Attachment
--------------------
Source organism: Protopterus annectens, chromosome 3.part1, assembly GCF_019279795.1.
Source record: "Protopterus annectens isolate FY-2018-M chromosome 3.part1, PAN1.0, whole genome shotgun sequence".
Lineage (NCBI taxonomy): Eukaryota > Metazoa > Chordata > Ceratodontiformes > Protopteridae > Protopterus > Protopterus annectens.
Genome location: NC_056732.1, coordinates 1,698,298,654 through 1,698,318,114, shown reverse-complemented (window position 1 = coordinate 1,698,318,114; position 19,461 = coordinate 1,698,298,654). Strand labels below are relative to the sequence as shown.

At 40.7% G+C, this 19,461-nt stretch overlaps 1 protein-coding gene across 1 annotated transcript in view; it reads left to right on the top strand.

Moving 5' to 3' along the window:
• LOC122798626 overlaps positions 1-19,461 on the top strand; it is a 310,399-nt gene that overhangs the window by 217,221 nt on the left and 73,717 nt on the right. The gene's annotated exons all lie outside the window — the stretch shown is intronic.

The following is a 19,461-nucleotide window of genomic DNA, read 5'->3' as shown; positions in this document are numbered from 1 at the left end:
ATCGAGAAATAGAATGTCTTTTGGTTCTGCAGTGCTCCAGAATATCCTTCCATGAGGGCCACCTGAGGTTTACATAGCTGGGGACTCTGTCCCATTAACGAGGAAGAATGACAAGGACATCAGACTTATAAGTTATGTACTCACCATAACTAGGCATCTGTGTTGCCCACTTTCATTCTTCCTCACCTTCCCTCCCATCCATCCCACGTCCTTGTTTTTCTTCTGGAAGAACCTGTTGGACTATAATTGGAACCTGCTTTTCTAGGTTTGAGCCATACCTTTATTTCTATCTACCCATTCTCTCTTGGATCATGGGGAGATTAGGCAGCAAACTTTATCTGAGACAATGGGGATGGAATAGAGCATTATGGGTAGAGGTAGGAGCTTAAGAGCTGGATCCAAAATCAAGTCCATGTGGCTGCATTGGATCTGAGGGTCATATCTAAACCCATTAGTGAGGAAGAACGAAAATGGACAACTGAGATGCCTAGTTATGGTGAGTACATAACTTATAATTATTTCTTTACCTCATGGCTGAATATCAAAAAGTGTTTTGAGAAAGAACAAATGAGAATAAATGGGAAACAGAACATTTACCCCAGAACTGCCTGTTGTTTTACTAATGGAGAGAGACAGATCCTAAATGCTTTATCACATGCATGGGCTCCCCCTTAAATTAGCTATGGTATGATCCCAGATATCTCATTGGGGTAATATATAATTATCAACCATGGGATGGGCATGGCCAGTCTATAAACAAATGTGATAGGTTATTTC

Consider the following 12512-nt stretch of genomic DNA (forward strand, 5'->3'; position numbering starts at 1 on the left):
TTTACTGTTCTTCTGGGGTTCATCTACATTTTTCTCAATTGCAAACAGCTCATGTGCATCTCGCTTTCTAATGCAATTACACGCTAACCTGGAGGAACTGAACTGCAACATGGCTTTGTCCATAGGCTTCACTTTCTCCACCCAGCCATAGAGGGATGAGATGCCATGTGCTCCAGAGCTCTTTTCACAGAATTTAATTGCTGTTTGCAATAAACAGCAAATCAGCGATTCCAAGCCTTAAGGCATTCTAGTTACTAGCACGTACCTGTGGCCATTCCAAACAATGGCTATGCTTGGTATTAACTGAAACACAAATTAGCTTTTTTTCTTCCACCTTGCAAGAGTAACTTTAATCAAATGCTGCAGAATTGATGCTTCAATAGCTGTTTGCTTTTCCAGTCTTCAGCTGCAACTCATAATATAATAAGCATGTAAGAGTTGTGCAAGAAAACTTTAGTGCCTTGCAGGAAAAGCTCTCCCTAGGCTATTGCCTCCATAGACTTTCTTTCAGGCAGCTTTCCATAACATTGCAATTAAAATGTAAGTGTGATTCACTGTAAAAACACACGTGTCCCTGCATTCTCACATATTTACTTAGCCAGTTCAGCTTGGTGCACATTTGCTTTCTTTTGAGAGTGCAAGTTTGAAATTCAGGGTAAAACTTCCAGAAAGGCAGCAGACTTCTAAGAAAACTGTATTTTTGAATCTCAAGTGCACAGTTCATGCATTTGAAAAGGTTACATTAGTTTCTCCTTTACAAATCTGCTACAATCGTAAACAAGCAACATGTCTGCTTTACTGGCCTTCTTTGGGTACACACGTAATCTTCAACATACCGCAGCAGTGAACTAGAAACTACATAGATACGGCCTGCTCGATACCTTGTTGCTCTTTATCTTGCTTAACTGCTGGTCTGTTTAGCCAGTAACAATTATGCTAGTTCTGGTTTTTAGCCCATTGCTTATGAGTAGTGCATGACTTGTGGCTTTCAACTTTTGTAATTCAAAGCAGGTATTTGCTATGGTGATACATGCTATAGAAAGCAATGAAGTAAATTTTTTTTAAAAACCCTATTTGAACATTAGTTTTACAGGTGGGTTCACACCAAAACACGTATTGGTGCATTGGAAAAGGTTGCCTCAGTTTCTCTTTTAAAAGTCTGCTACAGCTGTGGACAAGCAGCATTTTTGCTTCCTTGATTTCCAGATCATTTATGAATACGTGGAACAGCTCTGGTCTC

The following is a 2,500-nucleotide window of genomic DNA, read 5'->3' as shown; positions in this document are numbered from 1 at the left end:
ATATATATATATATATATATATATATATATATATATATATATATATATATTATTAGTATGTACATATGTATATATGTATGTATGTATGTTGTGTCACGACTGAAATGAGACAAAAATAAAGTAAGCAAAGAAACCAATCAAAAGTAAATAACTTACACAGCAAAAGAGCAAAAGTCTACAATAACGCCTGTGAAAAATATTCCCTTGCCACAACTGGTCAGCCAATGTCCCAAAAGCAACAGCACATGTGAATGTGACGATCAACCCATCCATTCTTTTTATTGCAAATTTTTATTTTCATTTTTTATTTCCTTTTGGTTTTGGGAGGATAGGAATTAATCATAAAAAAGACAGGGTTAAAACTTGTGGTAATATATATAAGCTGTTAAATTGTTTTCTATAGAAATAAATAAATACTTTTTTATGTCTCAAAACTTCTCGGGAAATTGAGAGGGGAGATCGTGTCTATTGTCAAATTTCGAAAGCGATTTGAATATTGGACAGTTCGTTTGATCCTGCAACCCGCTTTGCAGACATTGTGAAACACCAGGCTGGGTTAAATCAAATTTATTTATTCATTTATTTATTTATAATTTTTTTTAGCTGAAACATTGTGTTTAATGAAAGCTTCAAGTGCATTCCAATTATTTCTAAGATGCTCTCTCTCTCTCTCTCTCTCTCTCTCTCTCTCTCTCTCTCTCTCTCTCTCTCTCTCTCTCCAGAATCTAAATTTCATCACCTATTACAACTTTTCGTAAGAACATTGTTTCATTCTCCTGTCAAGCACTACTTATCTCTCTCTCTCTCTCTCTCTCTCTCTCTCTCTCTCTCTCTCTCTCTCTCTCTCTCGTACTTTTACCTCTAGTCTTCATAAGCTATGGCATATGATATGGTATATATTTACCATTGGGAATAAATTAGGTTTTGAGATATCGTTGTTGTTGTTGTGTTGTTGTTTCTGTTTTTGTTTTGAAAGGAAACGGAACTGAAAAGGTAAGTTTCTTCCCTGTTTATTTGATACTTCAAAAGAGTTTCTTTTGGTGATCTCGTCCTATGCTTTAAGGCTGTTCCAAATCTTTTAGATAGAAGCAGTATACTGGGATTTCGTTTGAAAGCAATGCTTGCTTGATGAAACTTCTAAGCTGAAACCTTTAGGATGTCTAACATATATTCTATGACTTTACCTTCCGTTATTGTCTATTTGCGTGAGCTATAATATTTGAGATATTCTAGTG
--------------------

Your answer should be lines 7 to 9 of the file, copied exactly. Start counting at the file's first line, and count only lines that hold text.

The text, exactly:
• LOC122798626 overlaps positions 1-19,461 on the top strand; it is a 310,399-nt gene that overhangs the window by 217,221 nt on the left and 73,717 nt on the right. The gene's annotated exons all lie outside the window — the stretch shown is intronic.

The following is a 19,461-nucleotide window of genomic DNA, read 5'->3' as shown; positions in this document are numbered from 1 at the left end:
ATCGAGAAATAGAATGTCTTTTGGTTCTGCAGTGCTCCAGAATATCCTTCCATGAGGGCCACCTGAGGTTTACATAGCTGGGGACTCTGTCCCATTAACGAGGAAGAATGACAAGGACATCAGACTTATAAGTTATGTACTCACCATAACTAGGCATCTGTGTTGCCCACTTTCATTCTTCCTCACCTTCCCTCCCATCCATCCCACGTCCTTGTTTTTCTTCTGGAAGAACCTGTTGGACTATAATTGGAACCTGCTTTTCTAGGTTTGAGCCATACCTTTATTTCTATCTACCCATTCTCTCTTGGATCATGGGGAGATTAGGCAGCAAACTTTATCTGAGACAATGGGGATGGAATAGAGCATTATGGGTAGAGGTAGGAGCTTAAGAGCTGGATCCAAAATCAAGTCCATGTGGCTGCATTGGATCTGAGGGTCATATCTAAACCCATTAGTGAGGAAGAACGAAAATGGACAACTGAGATGCCTAGTTATGGTGAGTACATAACTTATAATTATTTCTTTACCTCATGGCTGAATATCAAAAAGTGTTTTGAGAAAGAACAAATGAGAATAAATGGGAAACAGAACATTTACCCCAGAACTGCCTGTTGTTTTACTAATGGAGAGAGACAGATCCTAAATGCTTTATCACATGCATGGGCTCCCCCTTAAATTAGCTATGGTATGATCCCAGATATCTCATTGGGGTAATATATAATTATCAACCATGGGATGGGCATGGCCAGTCTATAAACAAATGTGATAGGTTATTTC